Assessment program being streamlined for international nurses
The College of Nursing was invited to join a Manitoba government delegation to the Philippines recently to recruit trained nurses to work in Manitoba and help address the province’s nursing shortage.
Kimberly Workum, a senior instructor in the College of Nursing, Rady Faculty of Health Sciences, represented the college on the five-day trip, which resulted in letters of interest to 190 registered nurses and 50 licensed practical nurses, as well as over 100 health care aides.
Nurses trained outside of Canada are required to complete a clinical competency assessment (CCA) before they can be licensed to work in the province.
The CCA is a diagnostic competency-based assessment that determines the candidate’s level of skills, knowledge and judgement and compares that to entry-level nurses graduating from Manitoba programs. Following the assessment, the College of Registered Nurses of Manitoba guides the nurse on the steps to take to address these gaps in order to practice safely within the Manitoba health-care system.
Workum, director of the college’s Clinical Competence Assessment (CCA) Centre and digital strategy, said the current licensing pathway that internationally trained nurses must undertake in Manitoba often leads to candidates residing in the province for some time before being able to work at the bedside.
However, she said, the process has been streamlined so newly recruited international nurses can now start working earlier. This will be accomplished in large part by moving the CCA from one of the last steps in the registration pathway, to one of the first.
The first step of the streamlining effort is to utilize the college’s expertise in virtual simulation by developing a system where candidates complete their CCA virtually.
“Half the assessment can be done virtually, with standardized patients over a computer screen,” Workum said. “Any assessments that involve dialogue and aren’t necessarily hands-on – things like health history for instance – could be done virtually.”
The next step, she said, would be to adapt the college’s immersive virtual reality (VR) training platform for assessments. The current platform can have trainers and students together in the same virtual environment with the use of VR headsets. The same technology can be applied to assess someone’s skills anywhere in the world, provided they have the wi-fi capacity and meet any other technical requirements.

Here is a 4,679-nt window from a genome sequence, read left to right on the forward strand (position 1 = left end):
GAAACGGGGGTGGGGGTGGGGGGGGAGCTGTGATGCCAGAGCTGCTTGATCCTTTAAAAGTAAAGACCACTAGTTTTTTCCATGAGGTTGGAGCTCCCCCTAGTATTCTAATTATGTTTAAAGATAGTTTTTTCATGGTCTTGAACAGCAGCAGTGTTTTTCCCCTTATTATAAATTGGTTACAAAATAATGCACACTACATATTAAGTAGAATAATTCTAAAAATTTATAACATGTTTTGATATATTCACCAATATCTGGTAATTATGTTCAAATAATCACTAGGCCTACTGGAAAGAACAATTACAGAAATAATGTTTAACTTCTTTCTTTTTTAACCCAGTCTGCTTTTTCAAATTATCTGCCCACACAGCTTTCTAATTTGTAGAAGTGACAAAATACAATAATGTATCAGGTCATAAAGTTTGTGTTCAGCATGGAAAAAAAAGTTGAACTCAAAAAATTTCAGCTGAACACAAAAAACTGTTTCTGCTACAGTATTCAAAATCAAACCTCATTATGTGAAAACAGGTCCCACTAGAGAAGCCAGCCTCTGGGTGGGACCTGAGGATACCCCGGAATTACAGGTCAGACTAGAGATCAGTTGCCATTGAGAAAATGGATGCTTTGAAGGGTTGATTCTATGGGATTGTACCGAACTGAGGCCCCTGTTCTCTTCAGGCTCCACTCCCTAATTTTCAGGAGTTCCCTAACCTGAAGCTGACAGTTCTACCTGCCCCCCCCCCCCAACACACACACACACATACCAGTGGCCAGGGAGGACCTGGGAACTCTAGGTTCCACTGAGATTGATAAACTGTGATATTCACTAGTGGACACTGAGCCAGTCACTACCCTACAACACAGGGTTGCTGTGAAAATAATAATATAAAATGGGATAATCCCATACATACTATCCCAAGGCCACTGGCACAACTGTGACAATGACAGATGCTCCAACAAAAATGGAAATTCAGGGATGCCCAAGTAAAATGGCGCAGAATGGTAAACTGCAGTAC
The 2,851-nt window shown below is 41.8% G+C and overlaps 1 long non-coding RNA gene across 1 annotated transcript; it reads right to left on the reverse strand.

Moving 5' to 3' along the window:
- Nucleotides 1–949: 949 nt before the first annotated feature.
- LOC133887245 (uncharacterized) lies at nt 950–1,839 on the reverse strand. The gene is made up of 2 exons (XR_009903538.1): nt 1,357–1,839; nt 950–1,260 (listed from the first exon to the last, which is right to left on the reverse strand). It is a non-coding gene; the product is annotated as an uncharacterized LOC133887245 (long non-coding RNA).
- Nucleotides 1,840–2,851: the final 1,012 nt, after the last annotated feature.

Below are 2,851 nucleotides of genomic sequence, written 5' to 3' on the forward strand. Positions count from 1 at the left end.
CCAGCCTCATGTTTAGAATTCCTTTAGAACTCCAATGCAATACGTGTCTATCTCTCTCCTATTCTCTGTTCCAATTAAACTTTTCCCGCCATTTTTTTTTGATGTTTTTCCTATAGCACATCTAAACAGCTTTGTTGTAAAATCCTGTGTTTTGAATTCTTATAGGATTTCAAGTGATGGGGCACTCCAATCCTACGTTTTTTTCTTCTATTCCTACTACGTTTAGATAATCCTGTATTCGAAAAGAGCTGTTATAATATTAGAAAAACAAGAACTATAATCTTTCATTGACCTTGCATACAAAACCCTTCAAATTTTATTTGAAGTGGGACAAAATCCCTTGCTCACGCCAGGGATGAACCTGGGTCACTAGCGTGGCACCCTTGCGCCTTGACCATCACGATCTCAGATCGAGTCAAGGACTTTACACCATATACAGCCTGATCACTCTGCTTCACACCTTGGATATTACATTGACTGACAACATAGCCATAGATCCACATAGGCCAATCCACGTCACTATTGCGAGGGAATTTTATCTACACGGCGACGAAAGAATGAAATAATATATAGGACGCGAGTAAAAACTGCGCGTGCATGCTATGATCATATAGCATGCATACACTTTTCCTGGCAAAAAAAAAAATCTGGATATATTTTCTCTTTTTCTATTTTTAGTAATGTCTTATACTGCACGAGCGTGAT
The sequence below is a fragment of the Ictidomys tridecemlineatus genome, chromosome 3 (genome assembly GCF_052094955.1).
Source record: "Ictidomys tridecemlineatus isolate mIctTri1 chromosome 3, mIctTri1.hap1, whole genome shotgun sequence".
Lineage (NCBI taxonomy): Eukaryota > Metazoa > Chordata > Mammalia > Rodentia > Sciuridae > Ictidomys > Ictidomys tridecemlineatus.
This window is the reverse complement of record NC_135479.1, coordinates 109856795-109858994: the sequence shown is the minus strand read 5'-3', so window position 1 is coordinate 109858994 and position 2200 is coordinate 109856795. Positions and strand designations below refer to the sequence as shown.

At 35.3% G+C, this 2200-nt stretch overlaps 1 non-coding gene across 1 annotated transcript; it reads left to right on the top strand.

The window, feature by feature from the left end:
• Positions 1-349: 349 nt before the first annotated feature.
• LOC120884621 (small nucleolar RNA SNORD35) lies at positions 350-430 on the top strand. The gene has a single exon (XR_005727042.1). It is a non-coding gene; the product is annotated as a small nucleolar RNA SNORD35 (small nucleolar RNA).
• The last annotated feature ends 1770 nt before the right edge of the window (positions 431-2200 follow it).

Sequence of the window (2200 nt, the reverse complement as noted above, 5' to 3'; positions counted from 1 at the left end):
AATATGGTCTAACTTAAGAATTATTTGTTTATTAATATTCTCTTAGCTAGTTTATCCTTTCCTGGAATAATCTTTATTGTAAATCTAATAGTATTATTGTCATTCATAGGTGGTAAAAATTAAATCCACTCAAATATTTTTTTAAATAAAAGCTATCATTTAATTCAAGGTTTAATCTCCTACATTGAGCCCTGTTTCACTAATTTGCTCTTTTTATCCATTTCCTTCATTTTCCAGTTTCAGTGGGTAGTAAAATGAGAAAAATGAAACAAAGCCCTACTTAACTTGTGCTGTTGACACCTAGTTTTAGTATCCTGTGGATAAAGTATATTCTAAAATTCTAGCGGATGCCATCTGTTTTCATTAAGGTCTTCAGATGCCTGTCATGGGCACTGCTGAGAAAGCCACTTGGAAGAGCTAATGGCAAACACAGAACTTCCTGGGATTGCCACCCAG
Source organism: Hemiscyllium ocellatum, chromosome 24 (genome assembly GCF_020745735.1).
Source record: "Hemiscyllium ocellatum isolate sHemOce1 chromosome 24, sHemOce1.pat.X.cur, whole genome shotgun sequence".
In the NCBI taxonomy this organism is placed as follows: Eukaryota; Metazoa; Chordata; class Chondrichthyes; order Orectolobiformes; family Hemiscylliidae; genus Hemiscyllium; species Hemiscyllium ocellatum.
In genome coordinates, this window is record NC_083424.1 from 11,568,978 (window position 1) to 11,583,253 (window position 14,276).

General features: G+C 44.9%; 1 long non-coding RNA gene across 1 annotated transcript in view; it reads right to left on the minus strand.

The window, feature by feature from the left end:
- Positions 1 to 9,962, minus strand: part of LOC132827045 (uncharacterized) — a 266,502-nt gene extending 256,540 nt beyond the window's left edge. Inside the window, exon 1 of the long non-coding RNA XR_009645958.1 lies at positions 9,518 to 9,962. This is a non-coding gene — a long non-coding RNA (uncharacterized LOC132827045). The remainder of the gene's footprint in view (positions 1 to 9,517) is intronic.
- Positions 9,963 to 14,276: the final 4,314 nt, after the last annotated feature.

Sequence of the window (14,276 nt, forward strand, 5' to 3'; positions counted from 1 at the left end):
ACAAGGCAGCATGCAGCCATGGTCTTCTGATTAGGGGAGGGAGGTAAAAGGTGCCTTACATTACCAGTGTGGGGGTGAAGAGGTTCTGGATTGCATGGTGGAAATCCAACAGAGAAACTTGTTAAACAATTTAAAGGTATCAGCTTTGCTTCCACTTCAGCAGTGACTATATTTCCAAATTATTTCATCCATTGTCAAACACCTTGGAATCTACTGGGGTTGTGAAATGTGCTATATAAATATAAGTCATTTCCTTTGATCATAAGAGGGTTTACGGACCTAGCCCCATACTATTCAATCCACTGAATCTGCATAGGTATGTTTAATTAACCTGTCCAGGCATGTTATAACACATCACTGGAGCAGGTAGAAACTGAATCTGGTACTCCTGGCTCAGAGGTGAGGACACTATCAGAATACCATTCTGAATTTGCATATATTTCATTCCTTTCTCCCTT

“The candidate can be in a headset in the Philippines, and we can be in our headsets in Manitoba, but we are virtually together in the same space.”
Performing the assessment while in the Philippines allows for any gaps to be identified and a remediation plan put in place before they arrive in Manitoba.
Another component of the new pathway involves the provincial government’s undergraduate nurse employee (UNE) program launched in 2021. Through that initiative, third-year nursing students can work in health units alongside licensed nurses while gaining experience.
“Now qualified internationally trained nurses can also be employed as UNEs while they are completing the bridging requirements,” Workum said, describing the scenario as a win for both the province’s health-care systems and the new recruits.
“They’re contributing to our health-care system, they’re gainfully employed and they’re not away from the bedside losing the knowledge and skills they’ve obtained,” she said.
Another aspect of Workum’s role in the recruitment campaign was to share knowledge with hospitals and universities around developing simulation and VR. She met with the commission for higher education in the Philippines and developed partnerships with those interested in learning more about simulation and taking advantage of UM’s expertise.
“(UM) has award-winning faculty in nursing education and simulation and is quickly becoming a leader in the virtual reality space. We could offer faculty development in simulation development, debriefing, design and creation of simulation centers and VR programs or labs, as well as virtual simulation and research,” Workum said.
“This was an important part of our visit, because it allows us to give back to the Philippines.”